How To Yes To All In Linux

Whether you’re a seasoned developer or a beginner dabbling in Linux, you’ve probably encountered a situation where you’re prompted for a ‘yes’ or ‘no’ response during script execution, package installations, or system updates. And, in cases where multiple confirmations are required, it can be quite tedious to manually enter ‘yes’ for each of them. This is where the ‘yes’ command in Linux comes into play. This command allows you to automatically respond ‘yes’ or ‘no’ to all prompts. In this blog post, we will guide you on how to use the ‘yes’ command in Linux.

What is the ‘yes’ command?

The ‘yes’ command is a command line utility that prints a specified string continuously until killed. By default, if you do not specify a string, it will constantly print ‘y’. This can be very useful when you run a command that requires multiple confirmation prompts.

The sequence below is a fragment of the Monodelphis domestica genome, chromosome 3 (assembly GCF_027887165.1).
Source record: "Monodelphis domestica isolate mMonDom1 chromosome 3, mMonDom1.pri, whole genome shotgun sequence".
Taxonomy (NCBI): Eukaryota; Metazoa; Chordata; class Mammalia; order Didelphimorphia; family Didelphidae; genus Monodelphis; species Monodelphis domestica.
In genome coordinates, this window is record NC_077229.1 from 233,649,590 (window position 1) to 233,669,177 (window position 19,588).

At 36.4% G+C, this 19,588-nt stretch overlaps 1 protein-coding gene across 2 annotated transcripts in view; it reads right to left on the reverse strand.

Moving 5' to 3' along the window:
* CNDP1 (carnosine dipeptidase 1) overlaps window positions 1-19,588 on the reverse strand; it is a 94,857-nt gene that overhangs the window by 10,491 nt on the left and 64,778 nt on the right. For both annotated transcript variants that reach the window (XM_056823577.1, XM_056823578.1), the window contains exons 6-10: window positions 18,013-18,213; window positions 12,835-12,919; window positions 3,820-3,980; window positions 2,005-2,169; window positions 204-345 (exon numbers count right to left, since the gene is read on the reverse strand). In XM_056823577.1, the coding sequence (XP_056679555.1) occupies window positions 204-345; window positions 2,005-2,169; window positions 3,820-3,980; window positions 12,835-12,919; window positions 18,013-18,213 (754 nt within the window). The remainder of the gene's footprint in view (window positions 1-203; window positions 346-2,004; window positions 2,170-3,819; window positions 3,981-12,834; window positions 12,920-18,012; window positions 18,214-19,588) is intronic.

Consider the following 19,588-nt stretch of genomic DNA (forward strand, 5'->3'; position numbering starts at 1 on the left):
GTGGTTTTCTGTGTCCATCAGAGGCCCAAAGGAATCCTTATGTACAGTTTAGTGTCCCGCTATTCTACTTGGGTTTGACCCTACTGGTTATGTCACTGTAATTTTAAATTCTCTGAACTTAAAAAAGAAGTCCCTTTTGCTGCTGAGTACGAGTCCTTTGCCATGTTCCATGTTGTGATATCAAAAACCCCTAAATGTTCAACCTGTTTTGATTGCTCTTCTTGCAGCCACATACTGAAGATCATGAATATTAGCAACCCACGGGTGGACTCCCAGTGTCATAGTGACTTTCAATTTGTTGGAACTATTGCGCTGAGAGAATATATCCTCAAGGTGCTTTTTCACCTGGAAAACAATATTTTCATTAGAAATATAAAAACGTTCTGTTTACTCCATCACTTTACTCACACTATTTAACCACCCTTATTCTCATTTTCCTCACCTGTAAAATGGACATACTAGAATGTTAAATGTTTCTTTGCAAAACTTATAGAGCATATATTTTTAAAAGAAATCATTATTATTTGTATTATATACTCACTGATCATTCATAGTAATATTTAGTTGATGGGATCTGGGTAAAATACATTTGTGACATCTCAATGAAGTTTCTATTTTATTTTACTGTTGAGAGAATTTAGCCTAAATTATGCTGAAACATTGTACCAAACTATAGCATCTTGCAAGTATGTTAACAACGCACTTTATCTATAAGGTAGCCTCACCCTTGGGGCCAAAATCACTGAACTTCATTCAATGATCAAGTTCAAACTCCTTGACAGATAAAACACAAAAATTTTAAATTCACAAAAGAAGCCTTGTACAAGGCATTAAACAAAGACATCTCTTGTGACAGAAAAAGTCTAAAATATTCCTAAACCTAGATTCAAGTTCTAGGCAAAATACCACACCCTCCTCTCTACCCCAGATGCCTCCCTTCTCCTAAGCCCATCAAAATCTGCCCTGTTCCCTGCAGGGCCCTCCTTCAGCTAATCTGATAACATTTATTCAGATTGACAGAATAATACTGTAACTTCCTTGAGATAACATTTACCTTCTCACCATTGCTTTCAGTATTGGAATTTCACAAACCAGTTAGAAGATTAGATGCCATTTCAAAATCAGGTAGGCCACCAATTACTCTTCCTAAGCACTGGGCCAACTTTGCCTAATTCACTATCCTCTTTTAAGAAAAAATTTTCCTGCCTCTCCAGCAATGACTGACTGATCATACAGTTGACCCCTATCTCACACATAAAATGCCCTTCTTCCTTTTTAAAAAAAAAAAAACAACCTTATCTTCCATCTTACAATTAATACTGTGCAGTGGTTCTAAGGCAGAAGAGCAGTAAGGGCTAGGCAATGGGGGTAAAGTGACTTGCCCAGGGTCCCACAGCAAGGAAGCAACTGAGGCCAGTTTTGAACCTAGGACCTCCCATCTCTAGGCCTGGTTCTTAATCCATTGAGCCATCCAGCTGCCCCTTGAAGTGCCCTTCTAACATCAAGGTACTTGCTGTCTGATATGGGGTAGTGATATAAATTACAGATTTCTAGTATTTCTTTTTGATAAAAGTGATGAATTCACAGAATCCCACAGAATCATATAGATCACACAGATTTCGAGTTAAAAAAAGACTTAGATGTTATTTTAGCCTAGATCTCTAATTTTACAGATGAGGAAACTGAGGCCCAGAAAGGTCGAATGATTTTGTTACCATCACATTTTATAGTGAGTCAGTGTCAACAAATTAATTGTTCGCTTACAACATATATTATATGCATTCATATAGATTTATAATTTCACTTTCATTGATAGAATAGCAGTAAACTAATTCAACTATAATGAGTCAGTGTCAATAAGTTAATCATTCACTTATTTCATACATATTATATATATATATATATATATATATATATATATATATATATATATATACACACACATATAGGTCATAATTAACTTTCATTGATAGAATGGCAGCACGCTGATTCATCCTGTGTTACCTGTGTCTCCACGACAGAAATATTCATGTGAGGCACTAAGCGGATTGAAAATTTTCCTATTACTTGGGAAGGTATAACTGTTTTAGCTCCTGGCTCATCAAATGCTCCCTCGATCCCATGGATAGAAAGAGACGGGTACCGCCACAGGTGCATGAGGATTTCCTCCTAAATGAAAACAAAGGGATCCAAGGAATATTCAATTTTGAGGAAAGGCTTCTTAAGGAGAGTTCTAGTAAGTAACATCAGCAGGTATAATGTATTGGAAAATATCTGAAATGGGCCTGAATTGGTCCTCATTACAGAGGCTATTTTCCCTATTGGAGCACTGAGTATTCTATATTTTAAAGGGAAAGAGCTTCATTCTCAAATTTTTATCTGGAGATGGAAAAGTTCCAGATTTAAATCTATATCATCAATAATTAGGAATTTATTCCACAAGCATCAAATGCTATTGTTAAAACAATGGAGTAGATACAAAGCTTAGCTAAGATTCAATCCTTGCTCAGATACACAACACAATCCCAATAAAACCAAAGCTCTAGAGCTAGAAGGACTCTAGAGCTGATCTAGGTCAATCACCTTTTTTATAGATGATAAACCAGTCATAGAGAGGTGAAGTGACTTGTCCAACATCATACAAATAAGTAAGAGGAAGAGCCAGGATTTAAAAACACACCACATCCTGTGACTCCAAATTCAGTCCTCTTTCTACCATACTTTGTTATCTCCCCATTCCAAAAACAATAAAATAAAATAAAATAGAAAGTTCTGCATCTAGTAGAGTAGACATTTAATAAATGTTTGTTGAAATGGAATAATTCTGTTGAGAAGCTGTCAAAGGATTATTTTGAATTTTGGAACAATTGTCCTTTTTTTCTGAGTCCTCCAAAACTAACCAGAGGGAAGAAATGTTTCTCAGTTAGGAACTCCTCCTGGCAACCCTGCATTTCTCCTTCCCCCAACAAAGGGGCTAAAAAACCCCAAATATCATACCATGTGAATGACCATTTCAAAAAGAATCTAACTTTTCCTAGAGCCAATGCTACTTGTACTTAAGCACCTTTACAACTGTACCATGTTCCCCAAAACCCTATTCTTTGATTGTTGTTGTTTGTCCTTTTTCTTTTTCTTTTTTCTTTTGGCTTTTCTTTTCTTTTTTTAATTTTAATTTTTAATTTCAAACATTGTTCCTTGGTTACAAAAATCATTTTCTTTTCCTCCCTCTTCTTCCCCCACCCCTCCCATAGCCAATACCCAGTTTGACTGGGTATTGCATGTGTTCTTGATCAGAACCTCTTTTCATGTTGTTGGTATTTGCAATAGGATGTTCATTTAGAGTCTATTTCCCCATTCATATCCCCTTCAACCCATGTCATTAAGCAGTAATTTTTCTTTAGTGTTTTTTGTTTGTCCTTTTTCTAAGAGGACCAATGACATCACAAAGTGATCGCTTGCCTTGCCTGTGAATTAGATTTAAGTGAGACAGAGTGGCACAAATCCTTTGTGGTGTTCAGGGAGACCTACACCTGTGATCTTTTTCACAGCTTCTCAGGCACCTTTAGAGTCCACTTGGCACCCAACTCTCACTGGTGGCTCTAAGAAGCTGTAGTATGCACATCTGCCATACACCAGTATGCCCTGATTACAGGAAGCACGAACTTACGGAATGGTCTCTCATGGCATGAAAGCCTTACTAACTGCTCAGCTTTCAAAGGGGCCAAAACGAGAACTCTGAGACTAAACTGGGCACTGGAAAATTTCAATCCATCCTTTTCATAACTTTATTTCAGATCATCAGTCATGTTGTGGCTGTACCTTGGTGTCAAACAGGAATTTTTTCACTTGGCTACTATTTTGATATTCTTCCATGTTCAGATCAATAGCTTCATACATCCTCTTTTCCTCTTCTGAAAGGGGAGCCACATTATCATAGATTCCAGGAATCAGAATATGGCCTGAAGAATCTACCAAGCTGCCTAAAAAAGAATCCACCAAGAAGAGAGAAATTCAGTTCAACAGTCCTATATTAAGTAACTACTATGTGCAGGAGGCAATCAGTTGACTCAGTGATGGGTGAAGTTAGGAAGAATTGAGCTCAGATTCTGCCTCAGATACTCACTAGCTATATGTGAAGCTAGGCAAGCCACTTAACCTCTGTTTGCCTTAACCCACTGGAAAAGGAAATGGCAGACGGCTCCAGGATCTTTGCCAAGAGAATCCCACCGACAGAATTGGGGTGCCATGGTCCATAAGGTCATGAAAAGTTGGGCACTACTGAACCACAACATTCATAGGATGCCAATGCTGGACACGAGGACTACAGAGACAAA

How to use the ‘yes’ command?

Using the ‘yes’ command is straightforward. If you want to auto-confirm all prompts with ‘yes’, simply type ‘yes’ and then pipe the command you want to run. For example:

    yes | command

This command will print ‘y’ to standard output until the ‘command’ finishes execution. In cases where ‘command’ requires multiple ‘yes’ confirmations, ‘yes’ will provide them all. If you want to auto-confirm with ‘no’, just specify ‘n’ after ‘yes’:

    yes n | command

Examples of the ‘yes’ command

Let’s consider a real-world scenario. If you’re installing a package using apt-get (assume the package name is ‘example-package’), which requires multiple confirmations, you can use the ‘yes’ command like this:

    yes | sudo apt-get install example-package

This command will automatically provide ‘yes’ to all confirmation prompts during the package installation.


As you can see, the ‘yes’ command is a powerful tool in Linux that can save you from the hassle of manually confirming multiple prompts. It’s simple, yet it enhances the efficiency of your tasks. Happy Linuxing!